The most racist or sexist people underestimate their own prejudice

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The more racist or sexist a person is, the more likely they are to underestimate their own prejudice, new research from Goldsmiths, University of London has shown.

The study suggests that diversity training sessions are unlikely to be effective if they do not involve any actual training in techniques to reduce bias, but instead simply focus on delivering information about bias

The study, published in Personality and Individual Differences, focused on egalitarianism (fairness or equality) as a skill in itself and compared self-reported and external measures of egalitarianism.

Goldsmiths’ Dr Keon West and Dr Asia Eaton from Florida International University found that on average people overestimated their egalitarianism by 25% when it came to racism and by 19% when it came to sexism.

Among the least egalitarian participants the overestimation of egalitarianism was much larger for both racism and sexism.

The study also concluded that diversity training centred on simply delivering information about bias did nothing to reduce this ‘perception gap’, suggesting that without training in recognising and reducing bias, as well as feedback on one’s own specific levels of bias, interventions were unlikely to be effective.

The first study compared participants’ self-perceptions of their racism to external measures. 148 people (79% white) were recruited through a voluntary racism-related diversity training programme in London.

Before the training, participants reported what they believed their level of racial egalitarianism was compared to other people on the programme, and to people in the UK generally. Then, their actual levels of implicit and explicit racial impartiality were measured. Participants were asked to rate on a scale how they feel toward black people, and completed a black vs white implicit associations test.

They then took part in a two-hour diversity training programme before reporting their self-perceptions of their own racism for a second time.   

The second study, with 159 people (34 men, 125 women), was similar to the first, except that it focused on self-perceived and externally measured sexism, rather than racism.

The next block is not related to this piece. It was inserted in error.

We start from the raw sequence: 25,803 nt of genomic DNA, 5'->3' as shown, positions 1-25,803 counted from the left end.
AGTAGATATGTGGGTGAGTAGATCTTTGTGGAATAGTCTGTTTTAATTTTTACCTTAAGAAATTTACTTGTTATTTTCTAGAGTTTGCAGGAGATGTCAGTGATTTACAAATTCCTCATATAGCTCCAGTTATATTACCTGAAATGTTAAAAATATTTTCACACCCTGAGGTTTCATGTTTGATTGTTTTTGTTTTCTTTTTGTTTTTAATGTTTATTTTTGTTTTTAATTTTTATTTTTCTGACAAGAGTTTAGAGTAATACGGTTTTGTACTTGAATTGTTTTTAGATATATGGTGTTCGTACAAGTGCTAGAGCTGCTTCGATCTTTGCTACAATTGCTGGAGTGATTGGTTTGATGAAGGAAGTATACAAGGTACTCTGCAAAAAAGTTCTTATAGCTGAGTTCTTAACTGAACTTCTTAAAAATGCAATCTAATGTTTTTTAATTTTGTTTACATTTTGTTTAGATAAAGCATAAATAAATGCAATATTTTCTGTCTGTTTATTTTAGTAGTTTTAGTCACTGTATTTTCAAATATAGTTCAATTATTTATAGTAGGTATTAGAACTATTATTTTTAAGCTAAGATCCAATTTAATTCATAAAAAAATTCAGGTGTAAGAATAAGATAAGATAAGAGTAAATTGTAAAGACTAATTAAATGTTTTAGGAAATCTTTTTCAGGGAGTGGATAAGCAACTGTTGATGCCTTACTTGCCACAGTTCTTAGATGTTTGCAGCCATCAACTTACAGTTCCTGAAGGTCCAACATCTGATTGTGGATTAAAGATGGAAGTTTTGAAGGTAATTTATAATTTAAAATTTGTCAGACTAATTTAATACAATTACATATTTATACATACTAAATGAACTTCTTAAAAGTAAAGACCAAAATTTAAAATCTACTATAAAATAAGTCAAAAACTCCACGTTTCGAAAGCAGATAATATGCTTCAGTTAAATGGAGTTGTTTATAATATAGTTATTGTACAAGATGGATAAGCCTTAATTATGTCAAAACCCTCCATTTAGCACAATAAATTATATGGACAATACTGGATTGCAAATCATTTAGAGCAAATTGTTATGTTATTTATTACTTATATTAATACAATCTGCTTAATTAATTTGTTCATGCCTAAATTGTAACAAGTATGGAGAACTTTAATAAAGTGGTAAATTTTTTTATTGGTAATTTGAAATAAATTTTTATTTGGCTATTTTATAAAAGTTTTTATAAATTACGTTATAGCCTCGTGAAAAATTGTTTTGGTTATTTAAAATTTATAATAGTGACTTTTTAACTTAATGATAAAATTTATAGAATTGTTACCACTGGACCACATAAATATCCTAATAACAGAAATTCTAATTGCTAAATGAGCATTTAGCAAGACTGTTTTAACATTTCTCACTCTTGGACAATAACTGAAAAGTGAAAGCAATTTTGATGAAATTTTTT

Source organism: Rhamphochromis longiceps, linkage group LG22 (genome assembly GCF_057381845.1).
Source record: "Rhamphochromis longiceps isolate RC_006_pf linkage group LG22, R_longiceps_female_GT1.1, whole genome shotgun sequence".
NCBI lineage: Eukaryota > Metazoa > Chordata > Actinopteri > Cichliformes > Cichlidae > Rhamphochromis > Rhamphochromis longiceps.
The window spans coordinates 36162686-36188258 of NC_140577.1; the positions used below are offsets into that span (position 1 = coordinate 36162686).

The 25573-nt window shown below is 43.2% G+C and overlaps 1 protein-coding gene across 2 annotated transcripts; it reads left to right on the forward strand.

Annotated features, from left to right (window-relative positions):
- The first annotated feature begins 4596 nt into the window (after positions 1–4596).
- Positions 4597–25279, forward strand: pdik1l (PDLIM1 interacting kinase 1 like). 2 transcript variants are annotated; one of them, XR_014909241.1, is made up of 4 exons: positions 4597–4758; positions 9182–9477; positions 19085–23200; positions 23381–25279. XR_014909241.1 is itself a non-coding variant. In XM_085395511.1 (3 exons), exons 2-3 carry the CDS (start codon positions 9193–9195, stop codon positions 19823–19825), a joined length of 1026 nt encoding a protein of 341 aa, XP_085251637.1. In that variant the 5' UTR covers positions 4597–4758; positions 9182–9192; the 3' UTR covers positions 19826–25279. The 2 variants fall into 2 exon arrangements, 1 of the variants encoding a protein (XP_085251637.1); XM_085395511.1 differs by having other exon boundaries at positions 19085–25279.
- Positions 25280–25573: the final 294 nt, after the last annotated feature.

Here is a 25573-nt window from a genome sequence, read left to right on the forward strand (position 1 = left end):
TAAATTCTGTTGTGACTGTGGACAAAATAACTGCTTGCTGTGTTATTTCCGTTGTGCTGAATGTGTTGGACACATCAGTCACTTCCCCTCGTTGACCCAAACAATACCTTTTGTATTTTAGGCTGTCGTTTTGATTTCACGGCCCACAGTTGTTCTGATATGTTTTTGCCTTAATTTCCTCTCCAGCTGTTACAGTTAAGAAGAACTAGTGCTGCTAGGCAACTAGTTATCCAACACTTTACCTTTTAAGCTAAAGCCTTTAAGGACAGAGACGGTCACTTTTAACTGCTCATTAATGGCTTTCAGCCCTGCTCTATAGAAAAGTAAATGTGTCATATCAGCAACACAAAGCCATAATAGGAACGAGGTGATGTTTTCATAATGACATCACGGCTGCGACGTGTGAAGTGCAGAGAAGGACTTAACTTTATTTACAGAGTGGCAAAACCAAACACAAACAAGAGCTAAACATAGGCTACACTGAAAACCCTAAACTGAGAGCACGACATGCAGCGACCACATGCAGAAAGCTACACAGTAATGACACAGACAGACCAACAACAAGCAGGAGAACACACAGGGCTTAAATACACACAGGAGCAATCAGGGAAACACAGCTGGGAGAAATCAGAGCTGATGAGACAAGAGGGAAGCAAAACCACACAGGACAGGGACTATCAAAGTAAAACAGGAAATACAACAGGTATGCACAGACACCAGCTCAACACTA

In both studies, participants who were the least egalitarian also most strongly overestimated how egalitarian they were compared to other people. In neither study did the two-hour diversity training session alter this overestimation.

Dr West and Dr Eaton argue that highly prejudiced individuals deny their level of bias in part because they lack the meta-cognitive skills - higher order thinking skills, or being aware of one’s awareness - to recognise their own lack of egalitarianism.

This finding is in line with the popular idea of incompetence and overconfidence shaped by psychologists Kruger and Dunning in the late 1990s. It supports the argument that meta-cognitive deficits lead not only to incompetence but also an inability to recognise that incompetence.

Dr West, Associate Professor in Social Psychology at Goldsmiths, said: “This research provides important evidence that being egalitarian may not simply be a matter of choice or motivation, but also a matter of skill or ability.

“Most diversity training does not involve any actual training in techniques to reduce bias, but rather focuses on delivery of information about bias. That is a crucial difference. People might get feedback on their level of bias but that’s not the same thing as getting feedback on how your levels compare to other people, or on how much you have overestimated your own level of egalitarianism. Without this important element of training, participants who are genuinely unaware of their shortcomings will probably remain that way.”

Prejudiced and unaware of it: Evidence for the Dunning-Kruger model in the domains of racism and sexism by Keon West and Asia Eaton was published in Personality and Individual Differences on Tuesday 9 April 2019.